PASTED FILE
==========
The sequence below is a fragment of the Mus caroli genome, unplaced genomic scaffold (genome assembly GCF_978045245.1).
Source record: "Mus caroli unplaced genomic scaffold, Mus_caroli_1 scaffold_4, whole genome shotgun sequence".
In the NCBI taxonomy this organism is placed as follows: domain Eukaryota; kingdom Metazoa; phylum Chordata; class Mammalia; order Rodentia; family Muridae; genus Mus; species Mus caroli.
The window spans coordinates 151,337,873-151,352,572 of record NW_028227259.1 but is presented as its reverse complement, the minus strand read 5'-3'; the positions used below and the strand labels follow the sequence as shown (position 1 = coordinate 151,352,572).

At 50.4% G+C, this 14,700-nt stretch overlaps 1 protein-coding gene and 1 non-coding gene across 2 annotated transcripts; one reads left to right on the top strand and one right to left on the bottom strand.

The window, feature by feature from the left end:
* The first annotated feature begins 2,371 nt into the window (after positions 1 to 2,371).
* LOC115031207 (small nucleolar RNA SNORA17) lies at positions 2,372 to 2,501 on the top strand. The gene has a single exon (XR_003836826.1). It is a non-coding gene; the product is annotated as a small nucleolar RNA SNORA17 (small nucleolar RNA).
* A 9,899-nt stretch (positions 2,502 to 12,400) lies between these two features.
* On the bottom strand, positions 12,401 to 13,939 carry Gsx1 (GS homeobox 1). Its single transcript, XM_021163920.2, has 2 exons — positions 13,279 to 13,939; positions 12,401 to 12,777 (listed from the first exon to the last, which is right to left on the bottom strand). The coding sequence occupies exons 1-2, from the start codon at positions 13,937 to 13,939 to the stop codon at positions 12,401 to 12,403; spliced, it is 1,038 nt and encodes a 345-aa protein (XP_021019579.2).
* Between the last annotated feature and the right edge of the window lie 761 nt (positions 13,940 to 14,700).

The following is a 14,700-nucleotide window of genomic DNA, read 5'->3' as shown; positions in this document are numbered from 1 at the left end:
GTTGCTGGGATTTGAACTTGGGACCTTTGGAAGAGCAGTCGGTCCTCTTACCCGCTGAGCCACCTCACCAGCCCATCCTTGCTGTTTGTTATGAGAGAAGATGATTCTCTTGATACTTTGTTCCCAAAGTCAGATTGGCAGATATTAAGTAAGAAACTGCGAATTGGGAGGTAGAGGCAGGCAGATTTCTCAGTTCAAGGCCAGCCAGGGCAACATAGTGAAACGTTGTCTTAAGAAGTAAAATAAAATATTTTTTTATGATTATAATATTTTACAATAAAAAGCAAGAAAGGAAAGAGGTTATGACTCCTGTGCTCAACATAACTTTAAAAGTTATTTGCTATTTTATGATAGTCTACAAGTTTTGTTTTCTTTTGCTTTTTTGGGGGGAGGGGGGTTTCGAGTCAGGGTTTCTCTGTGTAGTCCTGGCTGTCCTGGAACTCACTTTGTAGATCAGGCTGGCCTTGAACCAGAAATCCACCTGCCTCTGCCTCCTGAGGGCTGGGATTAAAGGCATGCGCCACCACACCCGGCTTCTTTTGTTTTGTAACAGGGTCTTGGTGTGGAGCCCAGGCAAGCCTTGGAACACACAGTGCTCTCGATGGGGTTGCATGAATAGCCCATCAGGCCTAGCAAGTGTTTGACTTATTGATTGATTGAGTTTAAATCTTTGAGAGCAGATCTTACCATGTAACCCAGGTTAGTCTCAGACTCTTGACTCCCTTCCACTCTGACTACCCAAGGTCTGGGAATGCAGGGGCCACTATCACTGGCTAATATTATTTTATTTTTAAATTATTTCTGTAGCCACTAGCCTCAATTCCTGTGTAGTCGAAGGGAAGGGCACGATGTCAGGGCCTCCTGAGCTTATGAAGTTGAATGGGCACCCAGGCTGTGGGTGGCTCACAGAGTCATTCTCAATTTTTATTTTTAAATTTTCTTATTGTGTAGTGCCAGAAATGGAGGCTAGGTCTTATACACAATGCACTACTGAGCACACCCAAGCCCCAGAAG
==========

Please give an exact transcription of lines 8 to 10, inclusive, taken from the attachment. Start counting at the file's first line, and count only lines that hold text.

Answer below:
* LOC115031207 (small nucleolar RNA SNORA17) lies at positions 2,372 to 2,501 on the top strand. The gene has a single exon (XR_003836826.1). It is a non-coding gene; the product is annotated as a small nucleolar RNA SNORA17 (small nucleolar RNA).
* A 9,899-nt stretch (positions 2,502 to 12,400) lies between these two features.
* On the bottom strand, positions 12,401 to 13,939 carry Gsx1 (GS homeobox 1). Its single transcript, XM_021163920.2, has 2 exons — positions 13,279 to 13,939; positions 12,401 to 12,777 (listed from the first exon to the last, which is right to left on the bottom strand). The coding sequence occupies exons 1-2, from the start codon at positions 13,937 to 13,939 to the stop codon at positions 12,401 to 12,403; spliced, it is 1,038 nt and encodes a 345-aa protein (XP_021019579.2).